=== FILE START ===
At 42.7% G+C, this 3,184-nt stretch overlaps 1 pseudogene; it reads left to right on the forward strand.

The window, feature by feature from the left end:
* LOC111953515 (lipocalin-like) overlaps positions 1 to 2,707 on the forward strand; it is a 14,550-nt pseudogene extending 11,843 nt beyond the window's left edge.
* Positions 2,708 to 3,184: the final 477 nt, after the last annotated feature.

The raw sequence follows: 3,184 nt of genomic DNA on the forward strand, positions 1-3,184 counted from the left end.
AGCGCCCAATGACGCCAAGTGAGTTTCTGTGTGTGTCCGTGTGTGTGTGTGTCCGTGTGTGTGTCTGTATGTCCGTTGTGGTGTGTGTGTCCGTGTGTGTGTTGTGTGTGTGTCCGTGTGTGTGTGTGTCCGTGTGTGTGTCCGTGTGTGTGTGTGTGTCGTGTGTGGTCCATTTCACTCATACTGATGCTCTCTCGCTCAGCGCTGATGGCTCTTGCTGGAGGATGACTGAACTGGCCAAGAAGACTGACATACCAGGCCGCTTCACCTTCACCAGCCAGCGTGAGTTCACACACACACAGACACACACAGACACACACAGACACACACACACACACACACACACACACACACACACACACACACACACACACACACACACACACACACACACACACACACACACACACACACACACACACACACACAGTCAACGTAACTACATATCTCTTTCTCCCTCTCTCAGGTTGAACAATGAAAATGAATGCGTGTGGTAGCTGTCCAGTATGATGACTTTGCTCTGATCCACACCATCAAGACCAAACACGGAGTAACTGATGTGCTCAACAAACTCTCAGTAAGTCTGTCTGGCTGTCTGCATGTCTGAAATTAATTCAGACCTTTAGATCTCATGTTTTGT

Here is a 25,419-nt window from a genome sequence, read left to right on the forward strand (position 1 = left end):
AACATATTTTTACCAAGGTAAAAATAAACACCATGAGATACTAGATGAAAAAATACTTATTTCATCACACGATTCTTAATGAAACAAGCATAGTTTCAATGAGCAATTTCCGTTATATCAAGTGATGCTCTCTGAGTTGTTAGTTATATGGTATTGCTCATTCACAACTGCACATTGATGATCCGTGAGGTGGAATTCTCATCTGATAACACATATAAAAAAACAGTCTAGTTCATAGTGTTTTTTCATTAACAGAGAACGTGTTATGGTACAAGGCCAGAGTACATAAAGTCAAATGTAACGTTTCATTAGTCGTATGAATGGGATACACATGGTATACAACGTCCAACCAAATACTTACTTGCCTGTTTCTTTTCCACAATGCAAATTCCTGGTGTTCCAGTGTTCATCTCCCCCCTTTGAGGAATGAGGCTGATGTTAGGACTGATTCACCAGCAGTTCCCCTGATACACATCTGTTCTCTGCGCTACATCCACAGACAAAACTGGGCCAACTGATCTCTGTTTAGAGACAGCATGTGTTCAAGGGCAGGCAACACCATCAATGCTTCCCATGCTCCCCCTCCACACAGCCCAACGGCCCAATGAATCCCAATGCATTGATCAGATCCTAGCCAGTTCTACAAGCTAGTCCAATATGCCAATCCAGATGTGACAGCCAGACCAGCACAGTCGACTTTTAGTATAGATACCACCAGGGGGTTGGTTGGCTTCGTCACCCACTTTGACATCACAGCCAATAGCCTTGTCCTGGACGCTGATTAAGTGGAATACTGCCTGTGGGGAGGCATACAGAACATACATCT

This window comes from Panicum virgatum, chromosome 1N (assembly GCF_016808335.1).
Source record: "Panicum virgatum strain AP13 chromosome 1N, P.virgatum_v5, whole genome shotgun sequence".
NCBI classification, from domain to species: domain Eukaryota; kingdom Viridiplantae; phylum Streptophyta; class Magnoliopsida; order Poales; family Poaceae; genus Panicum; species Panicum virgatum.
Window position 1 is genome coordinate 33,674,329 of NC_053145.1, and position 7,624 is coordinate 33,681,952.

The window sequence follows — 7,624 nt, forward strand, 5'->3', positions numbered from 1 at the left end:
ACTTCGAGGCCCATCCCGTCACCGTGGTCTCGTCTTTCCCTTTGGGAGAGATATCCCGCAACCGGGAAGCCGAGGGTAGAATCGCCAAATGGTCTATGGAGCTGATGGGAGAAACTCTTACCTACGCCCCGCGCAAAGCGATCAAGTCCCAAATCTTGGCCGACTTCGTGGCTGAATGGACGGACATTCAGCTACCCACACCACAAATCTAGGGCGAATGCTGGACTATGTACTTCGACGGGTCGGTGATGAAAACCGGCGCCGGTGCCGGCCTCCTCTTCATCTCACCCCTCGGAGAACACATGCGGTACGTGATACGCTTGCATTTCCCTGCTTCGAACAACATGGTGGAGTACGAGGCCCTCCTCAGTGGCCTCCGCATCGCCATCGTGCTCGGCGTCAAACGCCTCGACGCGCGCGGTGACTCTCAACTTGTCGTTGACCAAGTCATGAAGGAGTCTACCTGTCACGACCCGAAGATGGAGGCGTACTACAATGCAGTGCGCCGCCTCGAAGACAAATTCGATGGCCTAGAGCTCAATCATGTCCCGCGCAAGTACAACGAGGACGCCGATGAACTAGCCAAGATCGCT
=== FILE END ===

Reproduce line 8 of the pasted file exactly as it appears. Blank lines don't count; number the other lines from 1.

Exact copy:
AACATATTTTTACCAAGGTAAAAATAAACACCATGAGATACTAGATGAAAAAATACTTATTTCATCACACGATTCTTAATGAAACAAGCATAGTTTCAATGAGCAATTTCCGTTATATCAAGTGATGCTCTCTGAGTTGTTAGTTATATGGTATTGCTCATTCACAACTGCACATTGATGATCCGTGAGGTGGAATTCTCATCTGATAACACATATAAAAAAACAGTCTAGTTCATAGTGTTTTTTCATTAACAGAGAACGTGTTATGGTACAAGGCCAGAGTACATAAAGTCAAATGTAACGTTTCATTAGTCGTATGAATGGGATACACATGGTATACAACGTCCAACCAAATACTTACTTGCCTGTTTCTTTTCCACAATGCAAATTCCTGGTGTTCCAGTGTTCATCTCCCCCCTTTGAGGAATGAGGCTGATGTTAGGACTGATTCACCAGCAGTTCCCCTGATACACATCTGTTCTCTGCGCTACATCCACAGACAAAACTGGGCCAACTGATCTCTGTTTAGAGACAGCATGTGTTCAAGGGCAGGCAACACCATCAATGCTTCCCATGCTCCCCCTCCACACAGCCCAACGGCCCAATGAATCCCAATGCATTGATCAGATCCTAGCCAGTTCTACAAGCTAGTCCAATATGCCAATCCAGATGTGACAGCCAGACCAGCACAGTCGACTTTTAGTATAGATACCACCAGGGGGTTGGTTGGCTTCGTCACCCACTTTGACATCACAGCCAATAGCCTTGTCCTGGACGCTGATTAAGTGGAATACTGCCTGTGGGGAGGCATACAGAACATACATCT